Thursday, January 10, 2013

Making nouns for the Inland Northwest

Posted By on Thu, Jan 10, 2013 at 10:31 AM

A few weeks ago, in my For Your Consideration picks, I wrote about The Noun Project. It’s basically an online library of icons and symbols free* for anyone to use, and designers around the world have submitted icons to expand the “global visual language.” They’ve been doing a lot of civic-minded nouns like Search and Rescue Team, but a lot of it’s just fun.

I decided to try out the icon submission process by uploading an icon I’d made — and I knew just the one.

This is the beard of Kenan Davis. When I first heard about The Noun Project about two years ago, I was working with Kenan at Columbia Journalism School. But The Noun Project wasn’t really taking submissions back then, so this beard icon just sat around on my hard drive for a while. I was astonished there was no beard icon yet when I checked back in December, so I submitted it. 

They’ve made the submission process really simple — if you know what they mean about 100% K and saving as SVG, you’re probably a designer who should contribute. I’ve added a few more, mostly adapted from other recent projects. (If you’re absurdly observant, you may recognize the soup bowl from our November soup feature.)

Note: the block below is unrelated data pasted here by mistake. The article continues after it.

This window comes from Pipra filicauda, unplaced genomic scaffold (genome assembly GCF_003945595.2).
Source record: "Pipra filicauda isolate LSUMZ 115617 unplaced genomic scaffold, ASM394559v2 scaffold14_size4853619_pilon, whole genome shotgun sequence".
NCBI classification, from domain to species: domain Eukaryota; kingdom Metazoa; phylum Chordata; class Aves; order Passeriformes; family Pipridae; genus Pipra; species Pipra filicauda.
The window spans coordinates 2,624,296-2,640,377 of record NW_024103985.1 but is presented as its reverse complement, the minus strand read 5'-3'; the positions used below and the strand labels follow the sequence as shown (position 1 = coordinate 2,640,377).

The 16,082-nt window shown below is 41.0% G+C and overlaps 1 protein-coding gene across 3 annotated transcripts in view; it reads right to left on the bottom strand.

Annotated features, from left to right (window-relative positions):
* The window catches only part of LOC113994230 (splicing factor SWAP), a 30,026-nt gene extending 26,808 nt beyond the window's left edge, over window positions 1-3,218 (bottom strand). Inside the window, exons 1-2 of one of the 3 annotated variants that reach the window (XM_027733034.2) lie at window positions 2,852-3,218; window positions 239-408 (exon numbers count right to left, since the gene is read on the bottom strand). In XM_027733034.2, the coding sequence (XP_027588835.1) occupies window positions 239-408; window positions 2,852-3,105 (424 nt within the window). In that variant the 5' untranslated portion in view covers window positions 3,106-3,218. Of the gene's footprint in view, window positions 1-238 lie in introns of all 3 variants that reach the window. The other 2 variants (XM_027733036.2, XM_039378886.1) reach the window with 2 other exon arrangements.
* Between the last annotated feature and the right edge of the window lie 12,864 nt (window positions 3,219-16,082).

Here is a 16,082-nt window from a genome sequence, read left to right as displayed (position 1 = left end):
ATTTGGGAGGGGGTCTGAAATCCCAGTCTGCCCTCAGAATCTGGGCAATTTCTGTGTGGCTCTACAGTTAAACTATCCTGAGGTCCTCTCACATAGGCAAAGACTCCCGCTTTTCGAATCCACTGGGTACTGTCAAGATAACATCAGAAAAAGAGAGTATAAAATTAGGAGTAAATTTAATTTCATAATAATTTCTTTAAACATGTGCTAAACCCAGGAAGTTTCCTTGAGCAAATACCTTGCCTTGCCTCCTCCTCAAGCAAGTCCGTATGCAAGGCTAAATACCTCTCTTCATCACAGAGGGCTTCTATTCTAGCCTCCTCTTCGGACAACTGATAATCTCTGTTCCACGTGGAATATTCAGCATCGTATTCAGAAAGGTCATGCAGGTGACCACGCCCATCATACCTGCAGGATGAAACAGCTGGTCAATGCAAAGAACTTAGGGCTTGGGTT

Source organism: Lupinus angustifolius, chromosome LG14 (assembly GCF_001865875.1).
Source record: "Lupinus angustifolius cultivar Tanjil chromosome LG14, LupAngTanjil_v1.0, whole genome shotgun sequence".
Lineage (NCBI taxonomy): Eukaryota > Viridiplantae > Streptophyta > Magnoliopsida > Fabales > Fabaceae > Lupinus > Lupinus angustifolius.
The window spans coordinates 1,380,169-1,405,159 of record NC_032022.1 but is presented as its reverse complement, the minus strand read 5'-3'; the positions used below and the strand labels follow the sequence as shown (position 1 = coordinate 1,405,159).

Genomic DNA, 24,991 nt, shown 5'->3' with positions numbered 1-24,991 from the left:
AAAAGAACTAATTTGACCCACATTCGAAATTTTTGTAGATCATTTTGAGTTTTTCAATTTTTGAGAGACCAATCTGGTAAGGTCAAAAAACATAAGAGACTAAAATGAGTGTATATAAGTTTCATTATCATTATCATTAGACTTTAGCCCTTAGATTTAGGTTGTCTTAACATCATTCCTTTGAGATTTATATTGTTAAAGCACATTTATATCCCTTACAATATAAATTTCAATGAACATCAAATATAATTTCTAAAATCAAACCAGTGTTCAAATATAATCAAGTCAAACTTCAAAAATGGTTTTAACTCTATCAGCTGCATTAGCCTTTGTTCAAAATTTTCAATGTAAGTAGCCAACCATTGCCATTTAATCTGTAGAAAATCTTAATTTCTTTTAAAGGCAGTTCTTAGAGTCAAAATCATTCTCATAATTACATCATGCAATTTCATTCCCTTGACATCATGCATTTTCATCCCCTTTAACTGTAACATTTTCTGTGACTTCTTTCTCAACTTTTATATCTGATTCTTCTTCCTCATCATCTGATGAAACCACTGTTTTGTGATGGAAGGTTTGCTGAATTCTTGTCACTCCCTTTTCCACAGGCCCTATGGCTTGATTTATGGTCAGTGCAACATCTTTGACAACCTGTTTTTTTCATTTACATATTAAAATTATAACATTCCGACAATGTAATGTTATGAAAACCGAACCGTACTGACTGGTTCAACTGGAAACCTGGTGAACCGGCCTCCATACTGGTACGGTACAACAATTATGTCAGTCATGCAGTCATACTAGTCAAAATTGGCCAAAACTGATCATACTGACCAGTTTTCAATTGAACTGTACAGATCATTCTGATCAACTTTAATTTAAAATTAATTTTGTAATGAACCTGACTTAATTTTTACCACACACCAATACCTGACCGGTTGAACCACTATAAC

But now what to add? Let me know if you have ideas for Spokane- or Northwest-related nouns that aren't in the collection yet. They’ve already got a good one for pothole. (And doesn't this generic City look a lot like Spokane?)

*They’re all free with attribution, but you can also use them without attribution if you pay $1.99. Sometimes people would rather pay two bucks than mess up their projects with too many credit lines. Others, like the ones I’ve submitted, are Public Domain and completely free to use however you want.

Tags: , ,

  • or

About The Author

Lisa Waananen

Lisa Waananen is the web editor and a staff writer at the Inlander. She specializes in data and graphics, and her recent cover stories have been about family history, the legacy of Spokane photographer Charles A. Libby and genetically modified food...